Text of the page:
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Zn + NaOH = Na2ZnO2 + H2??

  1. Oct 12, 2017 #1
    what just happened? if i did this in water could i do something like Zn + H2O > Zn2+ + 2OH- + H2 so you get ZnOH2 which gets another 2 OH added from NaOH to give Na2Zn(OH)4 nowwww.... somehow this is dehydrated twice.. how? why? why is this less stable than the oxide?
     
  2. jcsd
  3. Oct 12, 2017 #2

    Borek

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    Staff: Mentor

    Formulas of zincates and aluminates (and some other similar salts) are not well defined and depend on whether we talk about the solution or dried out salt (and how well dried out).
     
  4. Oct 12, 2017 #3
    ah so we're alright with the hydroxide? it's not .H2O though which is what id think when we talk about drying.

    also : how does Be(OH)2 react with HCl +H2O, it gives Be(OH)4Cl and no hydrogen gas. I'm having trouble understanding what's going on here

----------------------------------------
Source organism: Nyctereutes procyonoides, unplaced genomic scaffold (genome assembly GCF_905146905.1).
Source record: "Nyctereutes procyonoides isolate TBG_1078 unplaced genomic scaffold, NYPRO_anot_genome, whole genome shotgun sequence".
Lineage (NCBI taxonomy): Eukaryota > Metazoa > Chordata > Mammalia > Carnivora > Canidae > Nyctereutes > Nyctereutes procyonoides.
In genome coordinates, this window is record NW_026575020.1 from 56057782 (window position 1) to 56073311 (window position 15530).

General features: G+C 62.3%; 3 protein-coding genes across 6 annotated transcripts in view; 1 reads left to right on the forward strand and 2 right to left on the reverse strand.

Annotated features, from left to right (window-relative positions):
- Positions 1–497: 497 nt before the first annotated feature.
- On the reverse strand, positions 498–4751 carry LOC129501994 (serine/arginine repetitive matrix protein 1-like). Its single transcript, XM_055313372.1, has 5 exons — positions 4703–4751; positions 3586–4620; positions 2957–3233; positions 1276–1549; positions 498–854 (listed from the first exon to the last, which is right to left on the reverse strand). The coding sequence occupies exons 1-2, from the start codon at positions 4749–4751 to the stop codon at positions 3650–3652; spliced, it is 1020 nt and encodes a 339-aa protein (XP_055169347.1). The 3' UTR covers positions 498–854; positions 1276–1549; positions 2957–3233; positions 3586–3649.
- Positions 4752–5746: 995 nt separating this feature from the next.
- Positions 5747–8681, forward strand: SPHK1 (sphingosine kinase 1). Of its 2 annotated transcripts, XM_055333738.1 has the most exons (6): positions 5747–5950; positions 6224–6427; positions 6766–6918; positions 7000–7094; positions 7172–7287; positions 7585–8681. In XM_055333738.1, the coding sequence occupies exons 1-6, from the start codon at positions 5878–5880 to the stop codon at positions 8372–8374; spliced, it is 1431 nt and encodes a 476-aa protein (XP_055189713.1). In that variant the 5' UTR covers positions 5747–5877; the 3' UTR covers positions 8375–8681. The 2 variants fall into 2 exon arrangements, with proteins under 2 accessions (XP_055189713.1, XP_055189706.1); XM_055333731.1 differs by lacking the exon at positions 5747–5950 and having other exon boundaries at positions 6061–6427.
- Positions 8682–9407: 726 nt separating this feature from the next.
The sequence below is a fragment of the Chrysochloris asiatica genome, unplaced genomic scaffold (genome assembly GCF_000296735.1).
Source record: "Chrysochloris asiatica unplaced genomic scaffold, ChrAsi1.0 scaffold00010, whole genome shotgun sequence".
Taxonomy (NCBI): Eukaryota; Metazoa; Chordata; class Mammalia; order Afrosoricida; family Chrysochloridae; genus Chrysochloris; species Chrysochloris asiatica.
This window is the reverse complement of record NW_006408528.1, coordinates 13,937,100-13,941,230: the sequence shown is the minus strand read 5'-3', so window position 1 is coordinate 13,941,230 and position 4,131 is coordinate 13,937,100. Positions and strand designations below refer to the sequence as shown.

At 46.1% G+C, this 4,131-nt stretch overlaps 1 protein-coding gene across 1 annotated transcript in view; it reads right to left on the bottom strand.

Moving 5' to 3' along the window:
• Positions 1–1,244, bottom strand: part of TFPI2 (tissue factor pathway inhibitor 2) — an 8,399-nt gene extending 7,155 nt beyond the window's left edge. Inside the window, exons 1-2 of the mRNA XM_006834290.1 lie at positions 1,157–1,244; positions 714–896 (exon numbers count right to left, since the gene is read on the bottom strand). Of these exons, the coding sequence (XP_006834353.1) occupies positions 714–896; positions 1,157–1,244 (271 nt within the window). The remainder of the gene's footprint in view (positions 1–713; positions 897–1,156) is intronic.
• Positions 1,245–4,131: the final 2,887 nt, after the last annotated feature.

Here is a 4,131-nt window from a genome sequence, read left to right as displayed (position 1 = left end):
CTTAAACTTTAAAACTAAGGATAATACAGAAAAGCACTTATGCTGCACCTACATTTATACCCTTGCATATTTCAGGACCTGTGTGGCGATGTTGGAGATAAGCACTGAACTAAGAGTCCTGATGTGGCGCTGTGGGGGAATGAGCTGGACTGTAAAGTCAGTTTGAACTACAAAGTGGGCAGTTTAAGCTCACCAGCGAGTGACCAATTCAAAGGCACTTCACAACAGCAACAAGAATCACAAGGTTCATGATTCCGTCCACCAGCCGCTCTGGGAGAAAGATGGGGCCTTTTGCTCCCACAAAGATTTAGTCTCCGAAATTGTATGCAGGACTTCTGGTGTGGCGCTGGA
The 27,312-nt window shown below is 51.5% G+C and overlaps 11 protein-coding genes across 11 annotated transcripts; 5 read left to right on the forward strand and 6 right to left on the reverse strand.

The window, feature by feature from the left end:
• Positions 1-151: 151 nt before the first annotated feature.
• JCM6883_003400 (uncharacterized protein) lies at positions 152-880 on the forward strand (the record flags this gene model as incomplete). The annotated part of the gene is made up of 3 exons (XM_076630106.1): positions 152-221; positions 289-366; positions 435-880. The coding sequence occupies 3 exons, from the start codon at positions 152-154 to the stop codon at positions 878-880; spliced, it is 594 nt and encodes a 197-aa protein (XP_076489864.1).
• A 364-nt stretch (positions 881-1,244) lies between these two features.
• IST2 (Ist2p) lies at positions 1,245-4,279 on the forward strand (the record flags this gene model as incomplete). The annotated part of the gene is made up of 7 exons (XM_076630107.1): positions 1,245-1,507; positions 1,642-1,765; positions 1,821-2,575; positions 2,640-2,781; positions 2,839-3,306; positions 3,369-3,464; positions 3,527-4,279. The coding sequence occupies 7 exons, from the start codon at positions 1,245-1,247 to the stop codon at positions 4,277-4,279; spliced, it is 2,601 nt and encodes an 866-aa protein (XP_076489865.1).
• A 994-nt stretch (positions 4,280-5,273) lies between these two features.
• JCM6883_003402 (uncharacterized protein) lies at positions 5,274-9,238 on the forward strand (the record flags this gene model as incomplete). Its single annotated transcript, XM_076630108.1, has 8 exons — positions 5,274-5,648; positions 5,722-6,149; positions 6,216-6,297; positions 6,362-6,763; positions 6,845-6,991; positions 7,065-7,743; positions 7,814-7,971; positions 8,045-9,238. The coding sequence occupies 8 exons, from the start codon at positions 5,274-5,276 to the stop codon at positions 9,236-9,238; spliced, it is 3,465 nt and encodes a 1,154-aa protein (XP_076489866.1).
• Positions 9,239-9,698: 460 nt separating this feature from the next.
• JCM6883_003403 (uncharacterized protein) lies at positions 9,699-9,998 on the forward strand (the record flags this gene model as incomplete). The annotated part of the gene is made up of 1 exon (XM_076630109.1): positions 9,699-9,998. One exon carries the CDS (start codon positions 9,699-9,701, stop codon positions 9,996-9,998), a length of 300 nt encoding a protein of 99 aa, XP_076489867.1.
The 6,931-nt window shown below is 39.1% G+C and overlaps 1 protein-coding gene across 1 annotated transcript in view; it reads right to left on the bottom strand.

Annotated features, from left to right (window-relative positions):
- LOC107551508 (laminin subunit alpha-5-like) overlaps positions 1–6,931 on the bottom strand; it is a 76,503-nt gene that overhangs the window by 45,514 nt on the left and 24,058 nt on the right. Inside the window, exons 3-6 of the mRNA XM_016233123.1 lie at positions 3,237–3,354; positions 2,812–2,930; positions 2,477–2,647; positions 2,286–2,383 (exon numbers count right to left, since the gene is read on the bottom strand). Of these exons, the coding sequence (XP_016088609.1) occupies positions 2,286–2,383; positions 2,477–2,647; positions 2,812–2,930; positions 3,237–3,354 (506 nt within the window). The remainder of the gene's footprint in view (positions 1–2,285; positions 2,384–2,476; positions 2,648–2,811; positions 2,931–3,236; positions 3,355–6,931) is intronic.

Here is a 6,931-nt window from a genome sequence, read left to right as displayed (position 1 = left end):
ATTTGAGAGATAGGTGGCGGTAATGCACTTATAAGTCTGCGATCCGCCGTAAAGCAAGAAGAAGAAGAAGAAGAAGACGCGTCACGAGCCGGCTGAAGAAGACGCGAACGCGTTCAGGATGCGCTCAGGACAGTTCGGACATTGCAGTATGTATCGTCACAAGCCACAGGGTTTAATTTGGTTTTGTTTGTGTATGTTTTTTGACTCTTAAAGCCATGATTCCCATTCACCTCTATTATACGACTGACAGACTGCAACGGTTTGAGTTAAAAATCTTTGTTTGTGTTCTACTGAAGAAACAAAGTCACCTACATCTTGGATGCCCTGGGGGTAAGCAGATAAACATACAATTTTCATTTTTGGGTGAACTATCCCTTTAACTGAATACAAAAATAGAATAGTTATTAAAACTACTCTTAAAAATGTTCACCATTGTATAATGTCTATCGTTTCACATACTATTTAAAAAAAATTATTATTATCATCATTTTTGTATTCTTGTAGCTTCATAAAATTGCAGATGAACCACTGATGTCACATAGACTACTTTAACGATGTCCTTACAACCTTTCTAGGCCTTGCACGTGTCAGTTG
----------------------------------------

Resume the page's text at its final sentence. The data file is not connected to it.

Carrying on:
5. Oct 15, 2017 #4
    If hydrogen is deoxidized (from oxidation state +1 to ±0) something else must be oxidized. In case of your first example it is Zn (from ±0 to +2) but Be(OH)2 is no reducting agent.
     
  6. Oct 15, 2017 #5

    jim mcnamara

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    You may also see the so-called water of hydration or water of crystallization - what borek mentioned above. When salts crystallize they may retain "extra" water inside the crystal. When I learned this many years ago, water of hydration was defined as water found inside the crystalline framework of a metal salt, which is not directly bonded to the metal cation. You will see it written like this ##ZnCl_2 \cdot 4H_2O##

    Edit: see - https://en.wikipedia.org/wiki/Water_of_crystallization
     
  7. Oct 16, 2017 #6
    but in BeOH4Cl Be has oxidation number as +5?
     
  8. Oct 16, 2017 #7

    Borek

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    No, Be has no +5 ON, never. Even fully ionized it can be +4 at most (compare its atomic number).

    Be(OH)2 reacting with hydrochloric acid behaves like a simple hydroxide.

    When reacting with alkalies it can produce beryllates, similar (when it comes to problems with the formula) to zincates and alluminates mentioned earlier. Other than that there is nothing unusual with these compounds, Be is always +2 in them.
     
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